The MLB should focus on developing an easy-to-use interface for the OTT platform that can be used on all devices to capture as many subscribers as possible. It is essential to make it easy for fans to adopt the new product with the goal of giving them the best user experience. The OTT platform will allow users to watch nationally-broadcasted games live in full resolution, and allow users to watch any past games archived in the platform.

There are more intrinsic benefits that the MLB must consider if they choose to distribute nationally televised games exclusively on MLB.TV. Firstly, by exclusively going OTT, the MLB will be able to maintain control of their content, which is their most important revenue-generating asset. Secondly, by distributing exclusively in-house, the MLB will be able to directly receive revenue from advertisers. This will result in full control of content distribution, and more importantly the full realization of advertising/subscriber revenues, without sports broadcasters slimming down margins.

Mitigating Potential Strikeouts

Given the novel nature of this proposal, the MLB must consider all potential risks and how they can actively go about mitigating them. One obvious risk is whether the current MLB viewers have both the technical capability and personal desire to switch to an OTT platform. Streaming high definition video live requires a strong wireless connection, and would only be cost-effective on an unlimited plan. Although over 50 per cent of the MLB’s viewership is over the age of 55, the 65 plus age bracket have had the fastest growth in Internet adoption in the past few years, growing from 28 per cent in 2005 to 58 per cent to 2015. Furthermore, the 55 to 64 age bracket also has a strong 81 per cent Internet adoption. Lastly, going OTT would appeal to the younger age demographic, a key segment that the MLB desperately needs to attain.

In addition, there is a valid concern that packaging a “one size fits all” 97 game bundle would deflect casual or bandwagon fans who purely want to watch select postseason games. To mitigate against this, two packages will be provided for different fan bases. Firstly, an all inclusive 97 game bundle will be created for loyal fans to watch games during the regular season and the postseason. Secondly, when the postseason begins, casual fans that are hooked to their teams can buy a postseason MLB.TV Exclusive ticket at a discount to watch only the playoff games. This will hopefully convert casual fans into loyal MLB.TV Exclusive subscribers.


The Financial Scorecard

A change to OTT distribution should generate at least as much, and preferably more revenue, than generated by current national television rights; revenue from these deals is approximately $1.2-billion annually. With an OTT strategy, MLB.TV will be able to generate both subscription and advertising revenue. Both sources of revenue, of course, are largely dependent on MLB.TV’s sustained viewership.

Since the OTT strategy will allow MLB.TV to monopolize national game viewership, they are in a price setting position. It is recommended that MLB price the platform at $180 for a season pass in order to encourage cable television subscription transfers and current MLB.TV customer upgrades. At $15 a month, cable television viewers would be enticed to pay since expanded basic cable packages cost $69.03. Conversely, current MLB.TV customers who are subscribed to regional games would be easily incentivized to upgrade their accounts as they would only need to pay five dollars more each month than the current $10 monthly fee for 97 more national games.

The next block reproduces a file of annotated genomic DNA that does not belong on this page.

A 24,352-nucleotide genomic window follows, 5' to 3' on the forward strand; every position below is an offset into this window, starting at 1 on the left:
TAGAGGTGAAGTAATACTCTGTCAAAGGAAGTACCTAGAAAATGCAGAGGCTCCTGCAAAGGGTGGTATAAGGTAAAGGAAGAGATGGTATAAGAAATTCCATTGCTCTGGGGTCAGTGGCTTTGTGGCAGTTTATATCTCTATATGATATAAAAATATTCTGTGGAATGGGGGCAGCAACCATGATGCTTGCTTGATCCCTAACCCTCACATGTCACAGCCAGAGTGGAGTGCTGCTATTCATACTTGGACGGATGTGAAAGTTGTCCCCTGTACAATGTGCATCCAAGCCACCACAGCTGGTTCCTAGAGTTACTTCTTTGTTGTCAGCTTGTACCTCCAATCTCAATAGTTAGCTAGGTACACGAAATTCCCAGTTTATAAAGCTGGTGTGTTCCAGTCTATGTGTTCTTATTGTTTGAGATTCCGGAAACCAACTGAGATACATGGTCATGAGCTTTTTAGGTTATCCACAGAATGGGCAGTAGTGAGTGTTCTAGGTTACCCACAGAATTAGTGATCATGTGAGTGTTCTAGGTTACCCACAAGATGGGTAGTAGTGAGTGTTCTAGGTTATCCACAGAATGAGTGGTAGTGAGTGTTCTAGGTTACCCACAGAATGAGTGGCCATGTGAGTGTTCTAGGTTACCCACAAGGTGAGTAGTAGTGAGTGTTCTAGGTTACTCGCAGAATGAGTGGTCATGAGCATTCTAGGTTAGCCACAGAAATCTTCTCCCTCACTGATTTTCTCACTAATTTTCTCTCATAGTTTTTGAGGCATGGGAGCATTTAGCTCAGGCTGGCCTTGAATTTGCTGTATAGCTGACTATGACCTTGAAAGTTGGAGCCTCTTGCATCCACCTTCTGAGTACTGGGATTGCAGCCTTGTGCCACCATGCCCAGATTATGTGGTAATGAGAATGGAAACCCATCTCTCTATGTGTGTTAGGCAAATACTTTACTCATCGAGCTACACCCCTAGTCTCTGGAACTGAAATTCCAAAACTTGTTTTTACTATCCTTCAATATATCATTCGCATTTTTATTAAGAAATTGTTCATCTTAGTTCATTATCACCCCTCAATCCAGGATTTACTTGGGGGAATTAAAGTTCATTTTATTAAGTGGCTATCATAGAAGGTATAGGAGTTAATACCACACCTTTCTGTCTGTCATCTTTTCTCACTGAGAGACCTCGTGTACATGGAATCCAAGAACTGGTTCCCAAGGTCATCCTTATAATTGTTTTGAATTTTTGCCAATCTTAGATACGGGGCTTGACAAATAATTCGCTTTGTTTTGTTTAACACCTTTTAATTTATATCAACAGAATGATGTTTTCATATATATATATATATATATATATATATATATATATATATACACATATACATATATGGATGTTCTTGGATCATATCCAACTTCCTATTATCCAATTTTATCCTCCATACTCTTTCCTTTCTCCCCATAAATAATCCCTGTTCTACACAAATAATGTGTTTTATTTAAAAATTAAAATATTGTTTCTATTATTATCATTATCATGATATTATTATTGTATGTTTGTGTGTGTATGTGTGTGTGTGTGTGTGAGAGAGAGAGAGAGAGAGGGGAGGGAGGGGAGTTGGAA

And on top of subscription revenues, the MLB will be able to capitalize on the incoming advertising revenue that they will now receive in place of the cable television companies. The cost of a 30 second commercial during a 2016 World Series game, which attracted an average of 23.4 million viewers, is more than $500,000. With an approximate average of 102 advertisements in a game, the World Series generates around $51-million, or about $2.18 per viewer, per game. It is assumed that advertising rates correlate directly with the number of viewers, so for a regular season national game where the viewership is closer to 3 million, the game would still generate around $6.5-million in advertising revenue.

Under these current assumptions, MLB.TV will need to transfer approximately 470,000 cable television viewers, upgrade their 3.5 million current MLB.TV viewers, and attract 140,000 pure postseason subscribers to the OTT platform to breakeven on the $1.2-billion they currently make on their national television deal. This is a feasible number as current nationally broadcasted TV games on Fox and ESPN receive upwards of 3 million views. As such, capturing approximately 500,000 viewers would be only 16 per cent of ESPN’s average viewer base.

It is important to note that the cost of developing the platform and broadcasting the games will be relatively inexpensive due to the ownership of MLBAM technology. Also, it should not significantly affect the profitability of the proposed strategy.

An All Star Strategy

In conclusion, current trends of cable television and OTT platforms will drastically affect the future compensation received for national television content rights. If the MLB fails to react in a timely matter, they will experience record low revenues for their content, while incurring the same fixed and variable costs.

Therefore, the MLB should strongly consider maintaining exclusive control of national television content rights and going OTT on their proprietary MLBAM platform. If implemented, this strategy can add defensibility to MLB’s business model and will allow them to maintain control over one of their most important revenue-generating assets.

With the rising trend of OTT distribution, proprietary streaming software technology (MLBAM) and the expiry of the content rights contract in 2021, the time is perfect for the MLB to step up to the plate and hit a distribution home run.